Routt County cowboys earn titles at national finals rodeo
Logan wins steer wrestling, Hayes the victor in bareback
STEAMBOAT SPRINGS — Soroco High School graduate Jace Logan has been to the National High School Finals Rodeo three times ahead of his 2019 appearance.
The past two years, the steer wrestler finished in the top 20, proving to be one of the best in the nation, but never rising to his own standards. In his final go at the high school level, Logan couldn’t have performed any better.
With an average of 15.18 seconds, he earned the steer wrestling national championship. Combining with a seventh-place finish in tie-down roping, the Yampa native was also named All-Around Cowboy at the conclusion of the finals in Rock Springs, Wyoming, on Saturday, July 20.
“This year was different, just my mindset going in, I was very confident,” Logan said. “I knew I had a pretty good shot to compete well in both of my events. Just the overall experience of competing at the world level, against kids from Canada, Australia, the United States, it’s a great experience and a great opportunity.”
Keenan Hayes of Hayden also left Rock Springs a national champion. Picking up a higher score in each go-round, Hayes finished first in bareback riding with an average of 232.
“It was mostly my draw,” Hayes said humbly. “You got to have a good dancing partner to be good and make a good score. I drew really nice in the short-go, and it just worked out.”
Craig’s Kinlie Brennise placed fourth in barrel racing with an average of 52.315.
In the first round, Hayes came away with a 74, putting him in sixth. Two days later, on Thursday, July 18, a 76 put him in third. In the final performance of the final round, the 16-year-old earned an event-high 82.
“I was second to last in the short-go, and I actually double grabbed trying to get my hand out of my rigging,” Hayes said. “I heard it was an 82, and I was pretty stoked from there.”
Logan performed similarly en route to his victory. During his first go, he recorded a time of 5.41 seconds, good for eighth overall. His second try, he pinned his steer in 5.11 seconds, the fifth fastest time of the round. His final time of 4.66 seconds is what sealed the win.
The University of Wyoming commit said he didn’t even think of the fact that he’d be competing in college rodeo just a few months from now. He focused on what he needed to do to succeed in that moment.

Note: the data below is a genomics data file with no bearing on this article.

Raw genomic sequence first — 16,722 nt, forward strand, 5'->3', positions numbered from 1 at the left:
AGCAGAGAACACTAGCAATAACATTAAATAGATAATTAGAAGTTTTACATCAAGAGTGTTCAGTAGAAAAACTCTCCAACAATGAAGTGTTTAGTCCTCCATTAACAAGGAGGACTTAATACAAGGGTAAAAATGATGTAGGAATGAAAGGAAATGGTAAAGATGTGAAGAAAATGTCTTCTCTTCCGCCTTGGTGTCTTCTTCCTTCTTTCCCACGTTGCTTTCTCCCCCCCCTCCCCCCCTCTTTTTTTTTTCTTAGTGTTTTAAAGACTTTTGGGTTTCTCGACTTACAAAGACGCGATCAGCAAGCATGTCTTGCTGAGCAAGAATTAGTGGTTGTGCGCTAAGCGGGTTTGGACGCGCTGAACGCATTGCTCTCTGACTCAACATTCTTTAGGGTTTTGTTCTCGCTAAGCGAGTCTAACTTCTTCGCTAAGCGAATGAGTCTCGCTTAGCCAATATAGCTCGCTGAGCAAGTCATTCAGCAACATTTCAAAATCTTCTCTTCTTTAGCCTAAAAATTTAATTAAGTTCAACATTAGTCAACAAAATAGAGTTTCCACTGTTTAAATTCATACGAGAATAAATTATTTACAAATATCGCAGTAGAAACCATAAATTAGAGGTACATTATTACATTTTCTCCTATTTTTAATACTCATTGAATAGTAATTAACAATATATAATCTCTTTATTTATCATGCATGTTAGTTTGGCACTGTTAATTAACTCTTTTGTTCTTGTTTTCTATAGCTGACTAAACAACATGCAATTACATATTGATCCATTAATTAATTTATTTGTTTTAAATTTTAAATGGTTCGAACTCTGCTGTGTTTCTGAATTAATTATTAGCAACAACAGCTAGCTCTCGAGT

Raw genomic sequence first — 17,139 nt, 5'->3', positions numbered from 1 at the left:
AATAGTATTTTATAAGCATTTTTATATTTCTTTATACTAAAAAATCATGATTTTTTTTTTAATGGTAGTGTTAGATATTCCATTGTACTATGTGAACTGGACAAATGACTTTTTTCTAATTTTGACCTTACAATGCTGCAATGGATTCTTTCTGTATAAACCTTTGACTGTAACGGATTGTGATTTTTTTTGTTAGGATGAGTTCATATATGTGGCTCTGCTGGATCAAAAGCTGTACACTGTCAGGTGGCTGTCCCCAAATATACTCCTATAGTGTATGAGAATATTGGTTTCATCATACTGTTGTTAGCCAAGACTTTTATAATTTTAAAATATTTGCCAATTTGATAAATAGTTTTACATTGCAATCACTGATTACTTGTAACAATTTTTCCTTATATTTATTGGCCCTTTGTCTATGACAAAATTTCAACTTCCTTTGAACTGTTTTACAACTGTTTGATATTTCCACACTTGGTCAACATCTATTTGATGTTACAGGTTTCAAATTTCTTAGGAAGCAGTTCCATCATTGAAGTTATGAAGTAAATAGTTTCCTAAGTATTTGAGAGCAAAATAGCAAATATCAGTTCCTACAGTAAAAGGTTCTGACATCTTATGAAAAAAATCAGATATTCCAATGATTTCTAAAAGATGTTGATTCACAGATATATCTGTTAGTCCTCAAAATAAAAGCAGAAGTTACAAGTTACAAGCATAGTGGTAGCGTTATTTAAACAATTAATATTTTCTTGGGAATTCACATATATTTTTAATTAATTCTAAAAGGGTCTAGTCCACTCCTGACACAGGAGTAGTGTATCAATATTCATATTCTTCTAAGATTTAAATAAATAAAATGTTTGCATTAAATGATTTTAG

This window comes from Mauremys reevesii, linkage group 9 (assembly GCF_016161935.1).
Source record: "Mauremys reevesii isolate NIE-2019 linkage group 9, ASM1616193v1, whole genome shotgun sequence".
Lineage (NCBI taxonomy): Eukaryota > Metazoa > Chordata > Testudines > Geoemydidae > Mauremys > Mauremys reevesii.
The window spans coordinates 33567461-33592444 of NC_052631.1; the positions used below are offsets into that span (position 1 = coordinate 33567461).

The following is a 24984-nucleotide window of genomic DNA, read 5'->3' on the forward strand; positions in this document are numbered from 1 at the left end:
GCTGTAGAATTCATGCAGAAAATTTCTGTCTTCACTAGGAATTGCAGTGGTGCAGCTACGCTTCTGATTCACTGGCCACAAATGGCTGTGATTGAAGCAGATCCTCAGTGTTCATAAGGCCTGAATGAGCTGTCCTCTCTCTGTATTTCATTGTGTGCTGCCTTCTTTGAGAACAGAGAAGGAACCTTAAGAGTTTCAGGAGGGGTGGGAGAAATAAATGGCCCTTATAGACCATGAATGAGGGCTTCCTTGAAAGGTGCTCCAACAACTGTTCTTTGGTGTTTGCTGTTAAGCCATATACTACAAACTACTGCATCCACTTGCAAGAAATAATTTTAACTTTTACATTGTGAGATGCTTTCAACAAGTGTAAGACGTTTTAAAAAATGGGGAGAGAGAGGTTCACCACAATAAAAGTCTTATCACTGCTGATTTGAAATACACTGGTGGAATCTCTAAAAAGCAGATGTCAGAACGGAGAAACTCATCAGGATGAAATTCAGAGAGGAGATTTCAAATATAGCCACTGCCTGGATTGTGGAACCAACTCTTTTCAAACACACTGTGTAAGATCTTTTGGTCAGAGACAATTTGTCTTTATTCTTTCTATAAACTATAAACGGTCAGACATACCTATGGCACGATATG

“It just comes down to drawing three good steers and doing your job and executing to the best of your ability and just being confident,” Logan said.
His first two tie-down roping times weren’t the best either, but still put him in the top 13 and, therefore, the final round. Logan stopped the clock at 8.07, and his knot held, helping him secure seventh place.
Both Hayes and Logan had a series of excellence leading up to their national titles.
Hayes was coming off a third-place finish in bareback at the International Finals Youth Rodeo in Shawnee, Oklahoma, the week before.
Hayes is also in excellent standing in the Colorado Pro Rodeo series, leading bareback and the all-around by a large margin.
“I was sitting about the same last year in the bareback riding and ended up getting hurt in August last year,” Hayes said. “It’s nice to be in the same spot and be able to actually finish and win. That’s my goal.”
That same week of the high school finals, Logan won the bulldogging jackpot, and he and his mom took second in an event together. The weekend before, Logan won steer wrestling at the Steamboat Springs Pro Rodeo with a time of five seconds.
“It was just a blessed week,” he said. “The stars lined up from the pro rodeo the week to the national jackpot, each and every go-round at the national finals. The stars lined up, and I’m just very thankful for all the opportunities that were presented.”
As a running back and state-champion wrestler, Logan is used to physically-demanding sports that require incredible strength alongside a certain level of finesse, including steer wrestling. At 5 feet, 10 inches, 170-pounds at the end of wrestling season, Logan isn’t anywhere near the largest rider in the steer wrestling lineup.
“They definitely say it’s the big man’s event, and I think that’s funny because I’m not the biggest guy out there,” Logan said with a laugh. “It really just comes down to being technical. Whoever has the best technique usually does the best and can execute it every time. I just practice, practice, practice. In those final runs, especially in the short round, I just stuck to my technique.”
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